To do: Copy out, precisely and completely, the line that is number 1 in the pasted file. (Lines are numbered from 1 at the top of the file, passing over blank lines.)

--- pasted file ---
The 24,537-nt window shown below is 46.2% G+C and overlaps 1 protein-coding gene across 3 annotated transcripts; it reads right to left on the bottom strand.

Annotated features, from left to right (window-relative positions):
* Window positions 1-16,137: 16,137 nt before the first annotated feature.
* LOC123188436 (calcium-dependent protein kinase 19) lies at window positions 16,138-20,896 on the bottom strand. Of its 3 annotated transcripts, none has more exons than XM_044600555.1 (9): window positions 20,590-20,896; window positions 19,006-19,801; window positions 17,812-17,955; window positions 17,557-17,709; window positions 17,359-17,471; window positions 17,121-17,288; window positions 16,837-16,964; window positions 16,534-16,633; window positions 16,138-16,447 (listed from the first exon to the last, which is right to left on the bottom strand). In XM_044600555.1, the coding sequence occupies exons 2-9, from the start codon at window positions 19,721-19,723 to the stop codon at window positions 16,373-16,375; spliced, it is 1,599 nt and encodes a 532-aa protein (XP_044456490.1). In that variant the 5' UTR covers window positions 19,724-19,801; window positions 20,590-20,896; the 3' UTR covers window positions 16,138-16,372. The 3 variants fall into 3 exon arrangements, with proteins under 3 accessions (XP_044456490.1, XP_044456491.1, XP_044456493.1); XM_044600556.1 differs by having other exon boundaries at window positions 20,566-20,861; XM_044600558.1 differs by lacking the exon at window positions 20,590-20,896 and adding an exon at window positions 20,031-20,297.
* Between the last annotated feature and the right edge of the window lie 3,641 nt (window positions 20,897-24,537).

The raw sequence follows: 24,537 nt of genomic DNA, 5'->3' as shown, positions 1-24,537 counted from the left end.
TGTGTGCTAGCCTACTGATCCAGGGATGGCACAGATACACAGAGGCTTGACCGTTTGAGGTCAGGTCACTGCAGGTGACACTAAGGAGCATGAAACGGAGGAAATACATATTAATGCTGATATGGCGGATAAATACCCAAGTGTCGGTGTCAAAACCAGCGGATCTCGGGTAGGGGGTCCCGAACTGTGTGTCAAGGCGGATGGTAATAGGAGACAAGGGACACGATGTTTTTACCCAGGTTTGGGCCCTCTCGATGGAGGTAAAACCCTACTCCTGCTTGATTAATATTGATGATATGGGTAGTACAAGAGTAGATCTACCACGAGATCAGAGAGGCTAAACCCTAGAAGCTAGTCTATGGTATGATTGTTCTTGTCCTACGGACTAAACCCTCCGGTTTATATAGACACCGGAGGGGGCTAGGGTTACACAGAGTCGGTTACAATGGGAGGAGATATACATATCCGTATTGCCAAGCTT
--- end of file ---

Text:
The 24,537-nt window shown below is 46.2% G+C and overlaps 1 protein-coding gene across 3 annotated transcripts; it reads right to left on the bottom strand.